SMS Lussin

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Career Austria-Hungary naval ensign
Builder: Stabilimento Tecnico Triestino,
San Rocco (Muggia)
Launched: 22 December 1883
Completed: 12 July 1884
Out of service: 1928
Fate: Sold for scrap
General characteristics
Displacement: 995 tons
Length: 262 ft (80 m)
Beam: 27.75 ft (8.46 m)
Draught: 12.5 ft (3.8 m)
Propulsion: 2 x compound steam engines, 4 boilers
Speed: 14.94 knots
Complement: 154
Armament: originally
2 x 15cm guns
1 x 6.6cm landing gun
1 x 13.8-inch torpedo tube

SMS Lussin was a torpedo cruiser of the Austro-Hungarian Navy. As envisaged by the Navy Commander (Marinekommandant), Admiral Friedrich von Pöck, Lussin would be the leader of a flotilla of torpedo boats, with the additional capability of carrying out scouting duties.

Built by Stabilimento Tecnico Triestino at San Rocco, Lussin was launched on 22 December 1883 and completed 12 July 1884. A vessel of 995 tons displacement, she measured 262 feet 1 inch (79.88 m) in length with a beam of 27 feet 8 inches (8.43 m) and a draft of 12 feet 6 inches (3.81 m). Propulsion was supplied by two compound steam engines with four cylindrical boilers, producing 2,950 horsepower (2,200 kW) for a speed of 14.94 knots (27.67 km/h). The crew comprised 154 officers and men.

Original armament of Lussin consisted of two 15 cm guns, one 6.6 cm landing gun and one 13.8-inch (350 mm) torpedo tube, located in the bow below water. The 15 cm guns were mounted on barbettes, one forward between the bridge and the raised forecastle and the other aft; armored bulwarks had to be lowered to allow firing. In 1887 four 4.7 cm quick-firing guns were added.

Lussin's barquentine rig and elegant lines were more appropriate for a steam yacht of the day. Indeed, experience with previous torpedo cruisers, Zara, Spalato and Sebenico, showed they were too slow and too lightly armed for their intended employment.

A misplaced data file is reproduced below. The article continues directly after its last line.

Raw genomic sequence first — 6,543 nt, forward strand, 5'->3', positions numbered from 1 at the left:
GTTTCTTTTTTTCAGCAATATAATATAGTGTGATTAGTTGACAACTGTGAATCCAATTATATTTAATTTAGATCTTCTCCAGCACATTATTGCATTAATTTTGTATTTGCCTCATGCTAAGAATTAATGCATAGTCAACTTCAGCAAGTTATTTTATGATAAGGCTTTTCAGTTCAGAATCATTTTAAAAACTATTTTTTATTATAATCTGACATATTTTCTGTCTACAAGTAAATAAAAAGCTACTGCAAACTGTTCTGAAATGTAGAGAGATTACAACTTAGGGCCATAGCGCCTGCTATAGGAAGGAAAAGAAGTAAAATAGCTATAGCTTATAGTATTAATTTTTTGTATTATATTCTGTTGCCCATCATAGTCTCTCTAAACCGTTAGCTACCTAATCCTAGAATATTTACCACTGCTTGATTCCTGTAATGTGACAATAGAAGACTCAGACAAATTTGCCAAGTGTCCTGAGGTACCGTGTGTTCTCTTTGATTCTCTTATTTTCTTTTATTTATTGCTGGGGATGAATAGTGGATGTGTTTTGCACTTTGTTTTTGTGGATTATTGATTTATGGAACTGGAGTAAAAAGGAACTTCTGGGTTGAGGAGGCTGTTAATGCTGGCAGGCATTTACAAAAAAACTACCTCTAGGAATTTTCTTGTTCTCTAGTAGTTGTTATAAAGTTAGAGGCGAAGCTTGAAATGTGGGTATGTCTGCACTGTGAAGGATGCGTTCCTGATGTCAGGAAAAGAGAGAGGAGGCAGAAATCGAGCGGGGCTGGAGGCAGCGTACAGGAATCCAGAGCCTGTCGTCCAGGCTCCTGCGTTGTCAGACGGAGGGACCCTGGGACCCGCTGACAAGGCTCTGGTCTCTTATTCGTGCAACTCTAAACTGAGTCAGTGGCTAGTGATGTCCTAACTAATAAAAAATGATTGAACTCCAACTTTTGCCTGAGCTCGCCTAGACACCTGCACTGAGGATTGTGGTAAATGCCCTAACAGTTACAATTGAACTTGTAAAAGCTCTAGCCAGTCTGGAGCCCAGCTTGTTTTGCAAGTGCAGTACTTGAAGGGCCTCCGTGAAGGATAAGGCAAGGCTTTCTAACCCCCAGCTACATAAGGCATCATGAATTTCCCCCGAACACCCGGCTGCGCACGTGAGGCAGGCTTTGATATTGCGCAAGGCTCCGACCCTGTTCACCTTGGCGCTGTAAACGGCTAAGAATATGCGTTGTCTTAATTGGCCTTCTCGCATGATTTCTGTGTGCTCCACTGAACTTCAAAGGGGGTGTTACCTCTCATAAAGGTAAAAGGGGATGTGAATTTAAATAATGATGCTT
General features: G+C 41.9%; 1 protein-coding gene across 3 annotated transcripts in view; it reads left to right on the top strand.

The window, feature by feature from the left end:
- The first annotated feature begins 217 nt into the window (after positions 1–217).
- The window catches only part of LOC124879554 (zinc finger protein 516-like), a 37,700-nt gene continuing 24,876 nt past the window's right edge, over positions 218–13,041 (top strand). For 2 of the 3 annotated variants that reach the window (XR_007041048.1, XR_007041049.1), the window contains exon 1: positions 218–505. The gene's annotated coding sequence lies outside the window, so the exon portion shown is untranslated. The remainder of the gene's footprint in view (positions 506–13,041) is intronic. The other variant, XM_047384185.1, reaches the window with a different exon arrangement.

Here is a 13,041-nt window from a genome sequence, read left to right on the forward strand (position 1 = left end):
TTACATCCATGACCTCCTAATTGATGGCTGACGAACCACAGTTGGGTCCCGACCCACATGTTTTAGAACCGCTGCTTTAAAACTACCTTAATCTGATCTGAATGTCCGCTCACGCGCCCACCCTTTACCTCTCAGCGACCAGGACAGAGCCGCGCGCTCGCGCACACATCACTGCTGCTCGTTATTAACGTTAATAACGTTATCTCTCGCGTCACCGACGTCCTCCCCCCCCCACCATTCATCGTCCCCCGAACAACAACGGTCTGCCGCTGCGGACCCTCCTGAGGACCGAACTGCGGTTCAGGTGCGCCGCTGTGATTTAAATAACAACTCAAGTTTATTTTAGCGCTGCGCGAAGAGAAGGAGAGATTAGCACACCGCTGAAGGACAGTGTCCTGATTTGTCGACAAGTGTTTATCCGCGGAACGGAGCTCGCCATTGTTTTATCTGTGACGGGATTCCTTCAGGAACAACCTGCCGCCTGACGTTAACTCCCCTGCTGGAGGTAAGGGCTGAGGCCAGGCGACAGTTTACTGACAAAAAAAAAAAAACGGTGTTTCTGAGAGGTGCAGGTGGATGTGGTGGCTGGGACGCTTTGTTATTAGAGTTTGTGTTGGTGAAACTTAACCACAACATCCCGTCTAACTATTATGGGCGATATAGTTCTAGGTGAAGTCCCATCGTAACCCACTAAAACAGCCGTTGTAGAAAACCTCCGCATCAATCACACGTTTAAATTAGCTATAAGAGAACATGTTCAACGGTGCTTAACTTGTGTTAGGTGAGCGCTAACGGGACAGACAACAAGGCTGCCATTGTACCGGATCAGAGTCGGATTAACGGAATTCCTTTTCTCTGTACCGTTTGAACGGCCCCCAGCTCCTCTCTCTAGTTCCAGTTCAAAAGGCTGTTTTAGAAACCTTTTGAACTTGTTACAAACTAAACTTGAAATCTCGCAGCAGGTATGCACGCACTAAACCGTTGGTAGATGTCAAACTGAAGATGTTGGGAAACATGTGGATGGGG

Even before completion of Lussin, a change in naval leadership spelled the end of the torpedo cruiser program. The new Navy Commander, Vice Admiral Maximilian Daublebsky von Sterneck, proposed a more capable type of cruiser with a reinforced bow for ramming, a respectable gun armament, and sufficient speed for employment with torpedo craft as well as with the fleet or on detached service. Daublebsky called the new type a torpedo ram cruiser.

Since a role had to be found for Lussin, she was disarmed in 1890 and relegated to use as a training ship for stokers. In 1910 she was converted to an admiralty yacht and re-engined with MAN diesels of 3,255 horsepower (2,427 kW), giving a speed of 14.7 knots (27.2 km/h). Lussin became an accommodation ship at Pola for German submarine crews in 1916.

Ceded to Italy in 1920, Lussin was renamed Sorrento and rearmed with four 7.6 cm anti-aircraft guns. She was recommissioned on 11 September 1924 as a depot ship for motor torpedo boats with a crew of 45 officers and men. Sorrento was discarded in 1928 and sold for scrap.


  • Jane's Fighting Ships 1914.
  • Conway's All the World's Fighting Ships 1906-1921.

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